"The question was never, 'Should Opera Theatre put on this opera?'" says Abramson-Goldstein. "The question I was asked was, 'Since the opera is being put on, are there ways that we might work together to make what plays out in St. Louis different?'"
Abramson-Goldstein and other community leaders participated in interfaith discussions, including one co-moderated by Muslim physician and professor Dr. Ghazala Hayat.
"We're going to stay away from the political because there's no way we can sit here and solve what happened or what's going on or what should be done or has not been done," Hayat said during the discussion. "I think basically you just have to look at it from the perspective of art. Art, if it's not for propaganda, it just tells you what every person or character is feeling — at least they want you to be in their shoes. And the more you get into their shoes, I think that's the strength of that art."
The consensus that's seemed to have emerged from the discussions is that although The Death of Klinghoffer presents many perspectives, it does not excuse the murder of Leon Klinghoffer or any form of terrorism. American conductor Michael Christie – who's conducted the work before in Europe – is conducting the St. Louis production, and he says it delivers its message subtly.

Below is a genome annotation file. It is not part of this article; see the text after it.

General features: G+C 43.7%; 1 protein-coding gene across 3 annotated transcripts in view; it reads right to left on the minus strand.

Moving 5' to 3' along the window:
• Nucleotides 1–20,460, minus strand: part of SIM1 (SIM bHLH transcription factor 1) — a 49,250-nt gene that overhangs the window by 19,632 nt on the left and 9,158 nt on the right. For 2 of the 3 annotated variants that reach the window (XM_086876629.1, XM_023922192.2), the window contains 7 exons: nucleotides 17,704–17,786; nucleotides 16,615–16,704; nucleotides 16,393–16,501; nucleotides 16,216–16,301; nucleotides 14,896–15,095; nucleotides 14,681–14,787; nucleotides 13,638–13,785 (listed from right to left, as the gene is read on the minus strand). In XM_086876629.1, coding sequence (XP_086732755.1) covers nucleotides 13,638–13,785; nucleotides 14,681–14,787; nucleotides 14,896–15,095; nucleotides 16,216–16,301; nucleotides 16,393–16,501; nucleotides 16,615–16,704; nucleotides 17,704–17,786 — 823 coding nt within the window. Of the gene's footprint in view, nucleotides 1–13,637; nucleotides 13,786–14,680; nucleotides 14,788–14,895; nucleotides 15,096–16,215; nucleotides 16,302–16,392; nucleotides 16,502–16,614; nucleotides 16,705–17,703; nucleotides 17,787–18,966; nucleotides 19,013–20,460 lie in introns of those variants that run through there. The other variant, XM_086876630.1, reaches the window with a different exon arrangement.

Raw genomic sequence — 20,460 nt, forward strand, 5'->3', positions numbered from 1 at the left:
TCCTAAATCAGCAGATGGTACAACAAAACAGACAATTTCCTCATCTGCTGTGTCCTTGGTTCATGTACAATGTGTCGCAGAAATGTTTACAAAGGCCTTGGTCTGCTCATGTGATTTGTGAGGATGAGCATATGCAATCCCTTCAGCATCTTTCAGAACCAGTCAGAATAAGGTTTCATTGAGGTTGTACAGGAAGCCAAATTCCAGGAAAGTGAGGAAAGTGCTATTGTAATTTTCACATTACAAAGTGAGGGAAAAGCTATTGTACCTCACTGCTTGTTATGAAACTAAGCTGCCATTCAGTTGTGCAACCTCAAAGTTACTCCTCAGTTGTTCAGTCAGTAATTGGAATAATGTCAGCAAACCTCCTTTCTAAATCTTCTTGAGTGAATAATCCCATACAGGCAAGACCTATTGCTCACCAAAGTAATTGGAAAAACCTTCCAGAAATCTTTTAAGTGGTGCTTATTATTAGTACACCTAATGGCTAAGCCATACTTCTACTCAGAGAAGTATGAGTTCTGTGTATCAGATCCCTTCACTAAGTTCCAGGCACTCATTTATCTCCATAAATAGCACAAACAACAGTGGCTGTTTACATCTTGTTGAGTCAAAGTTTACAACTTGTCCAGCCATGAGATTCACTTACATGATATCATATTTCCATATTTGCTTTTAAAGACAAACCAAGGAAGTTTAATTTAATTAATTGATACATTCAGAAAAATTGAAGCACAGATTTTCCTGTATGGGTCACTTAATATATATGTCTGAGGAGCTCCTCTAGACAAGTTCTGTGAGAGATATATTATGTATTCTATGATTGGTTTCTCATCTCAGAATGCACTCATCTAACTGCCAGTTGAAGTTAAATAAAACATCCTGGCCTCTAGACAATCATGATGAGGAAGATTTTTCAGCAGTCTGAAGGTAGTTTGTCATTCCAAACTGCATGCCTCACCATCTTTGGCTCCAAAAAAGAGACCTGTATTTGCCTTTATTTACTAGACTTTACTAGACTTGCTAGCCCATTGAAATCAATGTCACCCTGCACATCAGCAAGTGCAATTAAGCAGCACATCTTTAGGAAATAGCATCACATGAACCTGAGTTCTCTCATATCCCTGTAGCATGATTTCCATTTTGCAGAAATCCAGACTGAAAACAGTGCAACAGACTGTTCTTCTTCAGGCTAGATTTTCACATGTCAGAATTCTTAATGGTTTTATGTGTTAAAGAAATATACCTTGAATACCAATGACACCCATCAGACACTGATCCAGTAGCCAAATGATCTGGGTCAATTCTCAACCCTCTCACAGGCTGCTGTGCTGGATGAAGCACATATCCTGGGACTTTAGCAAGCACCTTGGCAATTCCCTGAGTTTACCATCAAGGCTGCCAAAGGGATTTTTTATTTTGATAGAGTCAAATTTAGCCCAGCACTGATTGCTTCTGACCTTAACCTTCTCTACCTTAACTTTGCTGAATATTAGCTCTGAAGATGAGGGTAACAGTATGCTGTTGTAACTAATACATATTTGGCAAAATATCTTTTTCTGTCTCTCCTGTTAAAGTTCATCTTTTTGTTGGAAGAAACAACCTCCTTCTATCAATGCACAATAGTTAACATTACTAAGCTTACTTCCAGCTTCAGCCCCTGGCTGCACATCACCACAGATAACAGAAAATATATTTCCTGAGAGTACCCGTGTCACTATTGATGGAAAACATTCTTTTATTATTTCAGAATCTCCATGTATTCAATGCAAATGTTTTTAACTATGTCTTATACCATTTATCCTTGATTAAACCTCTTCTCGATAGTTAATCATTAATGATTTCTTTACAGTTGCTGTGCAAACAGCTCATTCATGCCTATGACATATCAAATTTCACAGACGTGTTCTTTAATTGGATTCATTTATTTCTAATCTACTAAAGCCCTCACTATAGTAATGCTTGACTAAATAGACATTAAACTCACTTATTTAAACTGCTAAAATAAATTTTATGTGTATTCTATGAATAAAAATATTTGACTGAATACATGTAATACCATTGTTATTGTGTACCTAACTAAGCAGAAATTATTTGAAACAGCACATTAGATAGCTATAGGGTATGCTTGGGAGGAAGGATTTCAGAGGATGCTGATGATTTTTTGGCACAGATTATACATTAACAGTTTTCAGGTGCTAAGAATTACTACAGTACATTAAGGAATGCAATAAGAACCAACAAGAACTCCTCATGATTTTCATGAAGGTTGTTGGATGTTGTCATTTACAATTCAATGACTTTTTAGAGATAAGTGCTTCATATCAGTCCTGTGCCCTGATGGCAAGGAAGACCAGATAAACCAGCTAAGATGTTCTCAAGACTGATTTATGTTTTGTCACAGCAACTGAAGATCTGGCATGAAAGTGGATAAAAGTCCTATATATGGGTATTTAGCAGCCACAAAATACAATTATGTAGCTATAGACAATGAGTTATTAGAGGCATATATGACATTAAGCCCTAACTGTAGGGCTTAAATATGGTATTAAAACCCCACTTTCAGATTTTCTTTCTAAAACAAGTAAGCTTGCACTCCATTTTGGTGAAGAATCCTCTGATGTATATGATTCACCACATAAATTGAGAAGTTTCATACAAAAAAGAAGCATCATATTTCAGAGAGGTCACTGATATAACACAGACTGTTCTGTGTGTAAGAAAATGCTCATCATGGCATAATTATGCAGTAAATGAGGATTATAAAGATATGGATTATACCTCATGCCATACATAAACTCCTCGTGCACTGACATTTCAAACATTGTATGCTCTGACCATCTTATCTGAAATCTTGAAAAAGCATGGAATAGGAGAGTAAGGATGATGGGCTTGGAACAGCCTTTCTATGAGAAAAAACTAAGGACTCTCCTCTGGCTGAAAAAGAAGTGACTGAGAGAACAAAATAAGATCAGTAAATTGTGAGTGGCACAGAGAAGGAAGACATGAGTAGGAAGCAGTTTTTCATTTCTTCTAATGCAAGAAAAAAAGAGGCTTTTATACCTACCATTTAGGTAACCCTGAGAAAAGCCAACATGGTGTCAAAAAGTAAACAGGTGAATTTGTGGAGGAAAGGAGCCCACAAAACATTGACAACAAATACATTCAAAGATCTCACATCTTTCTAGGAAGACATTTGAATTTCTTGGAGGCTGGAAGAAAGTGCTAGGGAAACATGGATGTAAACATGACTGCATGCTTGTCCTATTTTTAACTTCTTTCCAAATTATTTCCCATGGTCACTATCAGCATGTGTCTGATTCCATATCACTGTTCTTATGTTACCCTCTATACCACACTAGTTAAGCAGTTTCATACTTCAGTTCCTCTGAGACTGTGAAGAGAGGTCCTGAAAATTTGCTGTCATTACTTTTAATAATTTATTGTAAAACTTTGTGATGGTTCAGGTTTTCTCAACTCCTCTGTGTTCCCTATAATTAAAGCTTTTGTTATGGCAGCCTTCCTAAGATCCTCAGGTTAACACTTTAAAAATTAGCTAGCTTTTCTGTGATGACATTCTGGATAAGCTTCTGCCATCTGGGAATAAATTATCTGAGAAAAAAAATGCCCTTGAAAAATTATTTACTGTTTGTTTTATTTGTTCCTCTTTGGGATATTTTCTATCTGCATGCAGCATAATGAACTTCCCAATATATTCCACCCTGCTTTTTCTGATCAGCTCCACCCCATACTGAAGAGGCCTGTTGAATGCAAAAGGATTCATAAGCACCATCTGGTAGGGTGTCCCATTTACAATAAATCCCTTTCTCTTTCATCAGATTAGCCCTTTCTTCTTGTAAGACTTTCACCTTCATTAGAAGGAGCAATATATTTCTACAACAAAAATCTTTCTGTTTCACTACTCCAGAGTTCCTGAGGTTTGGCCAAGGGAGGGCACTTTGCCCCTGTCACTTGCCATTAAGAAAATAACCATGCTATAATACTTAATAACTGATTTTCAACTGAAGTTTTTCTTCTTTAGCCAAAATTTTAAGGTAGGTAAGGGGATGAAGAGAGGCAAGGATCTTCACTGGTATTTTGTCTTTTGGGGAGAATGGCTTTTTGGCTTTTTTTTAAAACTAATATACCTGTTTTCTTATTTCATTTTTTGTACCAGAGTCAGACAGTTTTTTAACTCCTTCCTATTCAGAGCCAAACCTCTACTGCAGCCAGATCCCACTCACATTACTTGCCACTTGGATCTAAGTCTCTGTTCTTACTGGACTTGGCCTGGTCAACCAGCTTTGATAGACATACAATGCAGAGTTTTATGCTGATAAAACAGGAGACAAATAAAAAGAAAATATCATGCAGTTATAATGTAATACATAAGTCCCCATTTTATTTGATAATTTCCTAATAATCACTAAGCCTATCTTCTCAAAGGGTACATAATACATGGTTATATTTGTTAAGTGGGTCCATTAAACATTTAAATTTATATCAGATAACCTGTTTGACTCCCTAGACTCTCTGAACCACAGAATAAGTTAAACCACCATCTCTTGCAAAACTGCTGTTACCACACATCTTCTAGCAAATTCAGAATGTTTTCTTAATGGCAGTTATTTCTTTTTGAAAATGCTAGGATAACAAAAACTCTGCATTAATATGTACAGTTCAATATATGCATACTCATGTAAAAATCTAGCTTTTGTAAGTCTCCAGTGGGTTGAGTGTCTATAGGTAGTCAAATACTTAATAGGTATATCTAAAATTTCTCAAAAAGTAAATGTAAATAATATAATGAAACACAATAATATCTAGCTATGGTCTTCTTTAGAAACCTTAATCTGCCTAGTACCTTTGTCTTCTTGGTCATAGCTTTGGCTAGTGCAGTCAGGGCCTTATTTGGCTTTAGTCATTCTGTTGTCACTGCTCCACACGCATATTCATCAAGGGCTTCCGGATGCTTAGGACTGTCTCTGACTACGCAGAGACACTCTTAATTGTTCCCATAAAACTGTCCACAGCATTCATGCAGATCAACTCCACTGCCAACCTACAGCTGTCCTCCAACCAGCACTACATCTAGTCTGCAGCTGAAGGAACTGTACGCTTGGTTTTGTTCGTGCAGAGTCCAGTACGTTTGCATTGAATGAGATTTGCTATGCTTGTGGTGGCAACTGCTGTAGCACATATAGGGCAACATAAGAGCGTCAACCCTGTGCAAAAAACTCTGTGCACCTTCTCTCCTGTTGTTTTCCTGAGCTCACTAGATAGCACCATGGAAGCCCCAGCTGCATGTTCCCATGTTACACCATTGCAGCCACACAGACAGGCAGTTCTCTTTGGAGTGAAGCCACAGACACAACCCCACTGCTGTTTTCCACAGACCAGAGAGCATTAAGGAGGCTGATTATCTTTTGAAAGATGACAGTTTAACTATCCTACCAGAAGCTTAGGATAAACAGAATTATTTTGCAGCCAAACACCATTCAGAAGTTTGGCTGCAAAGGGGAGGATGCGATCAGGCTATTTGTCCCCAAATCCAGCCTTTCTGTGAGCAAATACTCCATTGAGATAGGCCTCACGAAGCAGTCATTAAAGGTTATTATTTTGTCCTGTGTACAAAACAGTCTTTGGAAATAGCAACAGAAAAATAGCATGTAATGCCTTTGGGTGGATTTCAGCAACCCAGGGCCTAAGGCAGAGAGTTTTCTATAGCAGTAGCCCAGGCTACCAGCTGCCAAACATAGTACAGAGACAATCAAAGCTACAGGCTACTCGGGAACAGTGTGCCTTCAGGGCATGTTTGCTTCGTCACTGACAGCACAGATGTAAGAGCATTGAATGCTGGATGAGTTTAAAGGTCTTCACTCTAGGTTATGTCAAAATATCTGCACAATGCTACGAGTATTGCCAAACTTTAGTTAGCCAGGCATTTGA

"I just never feel like there's a sledge-hammer here with a point of view," Christie says. "It makes me want to know more, and it makes me want to know more about how I feel about the emotions that people feel when they experience these kinds of things. But, I never feel crushed by it."
In one key scene, the captain of the hijacked ship tries to talk with one of the hijackers named Mamoud. But composer John Adams says the talk doesn't really lead anywhere: "After this long conversation, the captain sort of blandly and naïvely says, 'I think if you could talk like this, sitting among your enemies, peace would come.' And Mamoud, who has grown up in a horrible Palestinian refugee camp and has had a life with no hope, responds, 'The day that I and my enemies sit peacefully, each putting his case and working towards peace, that day our hope dies, and I shall die, too.'"
Adams says the tragedy of the opera is that the Klinghoffers were caught between two historical forces that continue to collide. And that makes the work just as relevant as it was 20 years ago.
"It's wrong to try to focus the opera entirely on that event," Adams says. "I mean, these people became victims of racial hatred that is as old as the Old Testament. So we're dealing, right from the start, with collisions of vast numbers of people and historical narratives that come into play, both on a vast, world-historical scale and on, you know, down to the marriage of a couple of Americans who've lived in New Jersey and they're taking a trip to the Holy Land."
There seems to be renewed interest in The Death of Klinghoffer, despite its difficult subject matter. After its St. Louis run, there will be another new production in London next year.